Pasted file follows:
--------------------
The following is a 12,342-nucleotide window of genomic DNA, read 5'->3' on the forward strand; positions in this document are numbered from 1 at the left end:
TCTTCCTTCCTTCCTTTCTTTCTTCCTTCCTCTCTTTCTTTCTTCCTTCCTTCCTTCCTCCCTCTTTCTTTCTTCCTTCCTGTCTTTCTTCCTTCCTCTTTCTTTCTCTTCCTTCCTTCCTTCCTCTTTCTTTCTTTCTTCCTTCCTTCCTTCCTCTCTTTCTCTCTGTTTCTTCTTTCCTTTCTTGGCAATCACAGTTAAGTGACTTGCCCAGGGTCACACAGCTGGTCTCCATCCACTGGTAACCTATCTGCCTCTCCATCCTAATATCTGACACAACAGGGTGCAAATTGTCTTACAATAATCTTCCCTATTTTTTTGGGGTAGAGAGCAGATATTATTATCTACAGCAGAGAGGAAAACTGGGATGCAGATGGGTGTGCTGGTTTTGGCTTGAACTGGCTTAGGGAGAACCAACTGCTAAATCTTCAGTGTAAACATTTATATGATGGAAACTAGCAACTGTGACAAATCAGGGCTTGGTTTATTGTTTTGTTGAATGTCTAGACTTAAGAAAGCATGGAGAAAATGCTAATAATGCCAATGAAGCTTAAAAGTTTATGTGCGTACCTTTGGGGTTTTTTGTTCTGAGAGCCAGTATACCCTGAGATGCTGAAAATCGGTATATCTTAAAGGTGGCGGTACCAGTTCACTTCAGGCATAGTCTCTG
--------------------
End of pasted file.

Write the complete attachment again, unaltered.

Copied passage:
The following is a 12,342-nucleotide window of genomic DNA, read 5'->3' on the forward strand; positions in this document are numbered from 1 at the left end:
TCTTCCTTCCTTCCTTTCTTTCTTCCTTCCTCTCTTTCTTTCTTCCTTCCTTCCTTCCTCCCTCTTTCTTTCTTCCTTCCTGTCTTTCTTCCTTCCTCTTTCTTTCTCTTCCTTCCTTCCTTCCTCTTTCTTTCTTTCTTCCTTCCTTCCTTCCTCTCTTTCTCTCTGTTTCTTCTTTCCTTTCTTGGCAATCACAGTTAAGTGACTTGCCCAGGGTCACACAGCTGGTCTCCATCCACTGGTAACCTATCTGCCTCTCCATCCTAATATCTGACACAACAGGGTGCAAATTGTCTTACAATAATCTTCCCTATTTTTTTGGGGTAGAGAGCAGATATTATTATCTACAGCAGAGAGGAAAACTGGGATGCAGATGGGTGTGCTGGTTTTGGCTTGAACTGGCTTAGGGAGAACCAACTGCTAAATCTTCAGTGTAAACATTTATATGATGGAAACTAGCAACTGTGACAAATCAGGGCTTGGTTTATTGTTTTGTTGAATGTCTAGACTTAAGAAAGCATGGAGAAAATGCTAATAATGCCAATGAAGCTTAAAAGTTTATGTGCGTACCTTTGGGGTTTTTTGTTCTGAGAGCCAGTATACCCTGAGATGCTGAAAATCGGTATATCTTAAAGGTGGCGGTACCAGTTCACTTCAGGCATAGTCTCTG